Thursday, 21 May 2015

Petty Gods Print Copies

I was very surprised to get a parcel from Lulu this morning. In it three hot off the press copies of Petty Gods. I got two hardbacks and one softcover of what is a very hefty book.

I'm keeping one of the hardbacks but will take the other two copies with me to the UK Games Expo at the end of the month. If anybody going wants a copy I'm happy to sell them at £22 (Lulu price £18.98 + postage) for the hardback and £12 (Lulu price £9.98) for the softcover. Those prices are based on what I paid including a discount code and postage rounded up to the nearest pound.

Well done to Richard LeBlanc and everyone else involved for getting this wayward project to completion. I'm really looking forward to giving it a proper read over several evenings. I hope the OSR can produce another project of this scale, and I would be very keen to submit material again.

Here's photos of the books side-by-side. The second photo shows a randomly selected (it just happened to be the one with my entry on it) spread of the contents.



Tuesday, 19 May 2015

Watercolour Hex Map

This is an A2 map painted with a set of watercolour paints (the hard block type) that I borrowed from my daughter's art supplies.

To start with I simply drew a rough line to mark the coast and the island. Then I laid down a thin wash of blue for the sea and light green for the land. Once dry I applied extra washes of; grey for the mountain, darker green for the forests, ochre for the swamps/marshes, and a slightly stronger blue for deeper areas of the sea. The rivers and mountain details were added in with a slightly thicker paint mix, and roads/settlements were added with rough dark pencil. At this stage the map was very powdery so to stop the colour rubbing off I sealed with a thin mix of water and PVA glue.

The A2 sheets are available from the Squarehex site here:
http://squarehex.myshopify.com/collections/square-hex-pads/products/a2-20mm-numbered-hex-sheet-tube-of-10-sheets







Sunday, 17 May 2015

Finished Car Wars Map

I've finished the Car Wars map that I posted as a work-in-progress here. I'm really pleased with how it turned out.

I got a couple of other ideas whilst drawing it, but it might be a few weeks before I get time to draw any of them.  I also thought it would be cool to print some paper with the grey shading of the old Car Wars maps so that cut out buildings drawn on the white sheets can be placed on it. I'll add that to my long list of future mapping sheets.

The blank mapping sheets can be found here.


Friday, 15 May 2015

Shrine Geomorph Contest Entry

I'm really enjoying the bi-weekly Geomorph contest run by Inkwell Ideas. I'm using the contest as catalyst for not only spending more time drawing maps, but also to try out new ways of creating them. For my shrine entry, I created the whole map using Scribus (free DTP software). There's not a single bit of drawing on it. Everything is just lines and shapes added one-by-one.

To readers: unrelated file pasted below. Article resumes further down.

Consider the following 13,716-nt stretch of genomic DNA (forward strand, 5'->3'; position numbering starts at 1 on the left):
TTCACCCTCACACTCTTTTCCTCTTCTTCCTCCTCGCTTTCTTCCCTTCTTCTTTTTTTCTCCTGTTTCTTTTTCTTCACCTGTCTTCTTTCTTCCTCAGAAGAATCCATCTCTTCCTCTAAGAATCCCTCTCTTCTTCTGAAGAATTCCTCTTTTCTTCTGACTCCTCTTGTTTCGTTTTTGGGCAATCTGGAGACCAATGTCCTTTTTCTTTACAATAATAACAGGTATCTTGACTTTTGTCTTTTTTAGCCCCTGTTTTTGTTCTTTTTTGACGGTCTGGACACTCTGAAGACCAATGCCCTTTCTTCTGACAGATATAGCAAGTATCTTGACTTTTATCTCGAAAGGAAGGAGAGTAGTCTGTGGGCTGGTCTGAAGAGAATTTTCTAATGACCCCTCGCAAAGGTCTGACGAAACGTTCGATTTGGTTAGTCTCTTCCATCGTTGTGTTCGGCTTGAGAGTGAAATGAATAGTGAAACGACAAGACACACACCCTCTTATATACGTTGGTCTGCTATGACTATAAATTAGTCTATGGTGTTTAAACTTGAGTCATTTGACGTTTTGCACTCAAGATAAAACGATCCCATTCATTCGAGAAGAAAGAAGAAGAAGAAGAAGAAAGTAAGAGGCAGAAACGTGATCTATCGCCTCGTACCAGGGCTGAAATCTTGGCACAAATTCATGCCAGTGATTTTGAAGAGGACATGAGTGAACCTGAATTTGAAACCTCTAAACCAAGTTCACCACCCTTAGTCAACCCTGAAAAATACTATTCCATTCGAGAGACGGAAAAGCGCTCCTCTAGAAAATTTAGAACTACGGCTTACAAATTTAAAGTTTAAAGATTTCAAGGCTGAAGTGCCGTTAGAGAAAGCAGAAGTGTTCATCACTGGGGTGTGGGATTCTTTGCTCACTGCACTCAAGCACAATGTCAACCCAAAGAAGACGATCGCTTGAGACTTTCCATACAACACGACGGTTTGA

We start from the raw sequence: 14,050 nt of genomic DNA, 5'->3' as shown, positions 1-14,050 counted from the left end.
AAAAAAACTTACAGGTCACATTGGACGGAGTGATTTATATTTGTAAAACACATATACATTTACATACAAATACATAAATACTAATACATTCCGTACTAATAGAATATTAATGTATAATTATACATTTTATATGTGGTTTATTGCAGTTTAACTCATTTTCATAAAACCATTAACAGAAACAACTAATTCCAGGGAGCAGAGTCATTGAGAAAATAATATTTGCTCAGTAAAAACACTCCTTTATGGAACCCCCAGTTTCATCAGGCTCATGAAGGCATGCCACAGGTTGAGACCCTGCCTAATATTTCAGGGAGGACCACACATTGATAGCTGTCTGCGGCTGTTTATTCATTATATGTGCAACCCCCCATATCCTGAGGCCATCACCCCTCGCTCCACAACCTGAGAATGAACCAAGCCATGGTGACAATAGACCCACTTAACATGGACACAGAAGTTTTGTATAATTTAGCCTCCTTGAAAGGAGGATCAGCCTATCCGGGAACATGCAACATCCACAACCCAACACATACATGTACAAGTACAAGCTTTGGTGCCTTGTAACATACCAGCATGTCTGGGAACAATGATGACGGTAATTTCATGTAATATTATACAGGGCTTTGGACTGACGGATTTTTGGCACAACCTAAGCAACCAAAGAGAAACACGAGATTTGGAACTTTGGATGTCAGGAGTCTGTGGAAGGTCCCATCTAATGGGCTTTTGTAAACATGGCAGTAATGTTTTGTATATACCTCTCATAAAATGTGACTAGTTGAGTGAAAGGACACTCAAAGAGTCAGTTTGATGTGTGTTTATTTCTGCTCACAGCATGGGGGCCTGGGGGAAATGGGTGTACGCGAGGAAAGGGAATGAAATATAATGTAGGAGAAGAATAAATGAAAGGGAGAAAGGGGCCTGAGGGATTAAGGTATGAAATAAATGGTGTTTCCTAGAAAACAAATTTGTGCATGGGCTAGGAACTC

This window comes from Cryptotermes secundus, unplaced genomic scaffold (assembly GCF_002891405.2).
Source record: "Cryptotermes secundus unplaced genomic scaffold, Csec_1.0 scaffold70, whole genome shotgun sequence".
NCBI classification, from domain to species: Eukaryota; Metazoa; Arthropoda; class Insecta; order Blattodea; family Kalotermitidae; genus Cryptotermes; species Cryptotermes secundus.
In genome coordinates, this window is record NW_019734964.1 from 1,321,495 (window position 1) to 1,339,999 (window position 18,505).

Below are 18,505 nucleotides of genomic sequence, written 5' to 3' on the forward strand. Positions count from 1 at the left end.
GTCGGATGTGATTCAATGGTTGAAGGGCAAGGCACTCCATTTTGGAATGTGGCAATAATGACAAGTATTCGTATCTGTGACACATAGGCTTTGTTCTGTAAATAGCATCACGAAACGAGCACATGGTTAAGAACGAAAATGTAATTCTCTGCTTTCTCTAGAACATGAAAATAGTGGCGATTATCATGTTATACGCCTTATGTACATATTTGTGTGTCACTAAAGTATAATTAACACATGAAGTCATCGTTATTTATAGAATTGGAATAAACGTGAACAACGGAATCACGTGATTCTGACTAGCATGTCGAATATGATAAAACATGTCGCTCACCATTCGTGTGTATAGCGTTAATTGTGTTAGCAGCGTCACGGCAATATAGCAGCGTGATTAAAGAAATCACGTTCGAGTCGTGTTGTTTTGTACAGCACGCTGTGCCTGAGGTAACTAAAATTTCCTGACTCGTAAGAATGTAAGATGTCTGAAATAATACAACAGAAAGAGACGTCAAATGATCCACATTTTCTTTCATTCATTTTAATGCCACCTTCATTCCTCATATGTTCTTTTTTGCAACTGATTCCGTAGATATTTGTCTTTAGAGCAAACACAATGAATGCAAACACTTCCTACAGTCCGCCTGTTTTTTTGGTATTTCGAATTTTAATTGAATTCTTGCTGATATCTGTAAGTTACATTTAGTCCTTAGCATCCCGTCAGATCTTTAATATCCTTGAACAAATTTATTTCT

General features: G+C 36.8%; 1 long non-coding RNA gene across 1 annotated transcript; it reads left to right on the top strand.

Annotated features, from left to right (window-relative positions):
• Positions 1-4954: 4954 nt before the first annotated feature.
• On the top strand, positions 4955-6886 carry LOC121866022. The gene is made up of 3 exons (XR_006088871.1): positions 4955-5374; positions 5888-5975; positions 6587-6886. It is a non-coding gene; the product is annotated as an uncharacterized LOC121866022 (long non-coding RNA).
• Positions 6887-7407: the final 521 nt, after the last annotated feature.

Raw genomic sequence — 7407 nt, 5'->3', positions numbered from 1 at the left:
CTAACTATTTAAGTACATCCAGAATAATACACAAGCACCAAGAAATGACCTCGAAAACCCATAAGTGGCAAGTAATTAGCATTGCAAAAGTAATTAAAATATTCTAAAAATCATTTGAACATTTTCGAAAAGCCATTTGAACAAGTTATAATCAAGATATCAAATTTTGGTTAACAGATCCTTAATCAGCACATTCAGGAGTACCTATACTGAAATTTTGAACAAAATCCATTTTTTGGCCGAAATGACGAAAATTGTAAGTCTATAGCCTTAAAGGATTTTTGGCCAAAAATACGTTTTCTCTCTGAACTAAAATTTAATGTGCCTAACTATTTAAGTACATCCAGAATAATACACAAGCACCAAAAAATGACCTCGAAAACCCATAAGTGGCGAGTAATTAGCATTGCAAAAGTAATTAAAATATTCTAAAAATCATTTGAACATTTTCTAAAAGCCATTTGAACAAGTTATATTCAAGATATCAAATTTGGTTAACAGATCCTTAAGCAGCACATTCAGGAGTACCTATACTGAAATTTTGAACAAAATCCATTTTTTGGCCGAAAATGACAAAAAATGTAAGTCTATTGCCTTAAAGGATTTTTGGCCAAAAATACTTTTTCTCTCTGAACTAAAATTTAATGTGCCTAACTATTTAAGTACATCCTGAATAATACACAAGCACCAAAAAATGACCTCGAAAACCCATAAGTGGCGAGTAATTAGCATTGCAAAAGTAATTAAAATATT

The map is called The Shrine of Collected Confessions. Worshipers place a coin in one of the fonts situated at the corner, and the door opposite opens as if by magic, to grant them access to one of the shrines four private chambers. They can then say their prayers, and confess their sins. Of course they are blissfully unaware that anything juicy that they reveal is recorded by the scribes in the secret chamber at the centre of the shrine.


Tuesday, 12 May 2015

WIP Car Wars Map

Although my stock of A2 quarter inch grid sheets turned up on Friday (pre-orders were all posted on Saturday), I've only just had a chance to draw something on one of them.

I'm drawing a map of a compound similar in style to the one featured in Truck Stop Car Wars supplement. I'm adding features that will feature in an adventure I've put together. I'll probably run the game using Savage Worlds rather than Car Wars but I'll still add some Car Wars elements.

I'll try and do some more work on it over the next couple of days.


Thursday, 7 May 2015

Pen Wars Round 2

Following on from Tuesday's post which compared Unipin and Micron pens, here's a follow-up test.

This time I've drawn the same boxes, but I first drew pencil outlines. I then went over the pencil lines with the pens, let the ink dry for an hour and erased the pencil. The test was suggested by Del Teigler in the Google+ comments for the post. It makes quite a lot of sense as many maps will be drawn in ink over a pencil outline.

The results were similar to the first test, but I think the Micron pens have done a better job of covering the pencil. On some of the boxes drawn with the Unipin pens there seems to be some shine coming though from the pencil (probably made worse by the scanner).

I think overall the Microns are the better pens. In the UK they are slightly more expensive than the Unipins, which may be an issue if you're a heavy user. I hope to review some more pens and pencils in the future, and possibly some other stationery items too.







Tuesday, 5 May 2015

Pen Wars UniPin v Micron

Like many old school mappers I do like my pens. I'm not overly fussy about them though, and at the £1-£2 each price range I'll happily try anything that comes along.

For the last year or so I've mostly been using UniPins, but recently I picked up a full set of Microns and decided to see how they compare in a crude test.

Here's a 600dpi scan of some text (more to show which pen is which) and some boxes. All the pens have been used for a while, but the Microns slightly less than the UniPins. The Staedtler Triplus is included as a sort of control as I think it is a good all round choice that is not only cheap and widely available, but also comes in 30 different colours.

My initial thoughts are that the UniPins give smoother lines,but the Microns produce better black levels.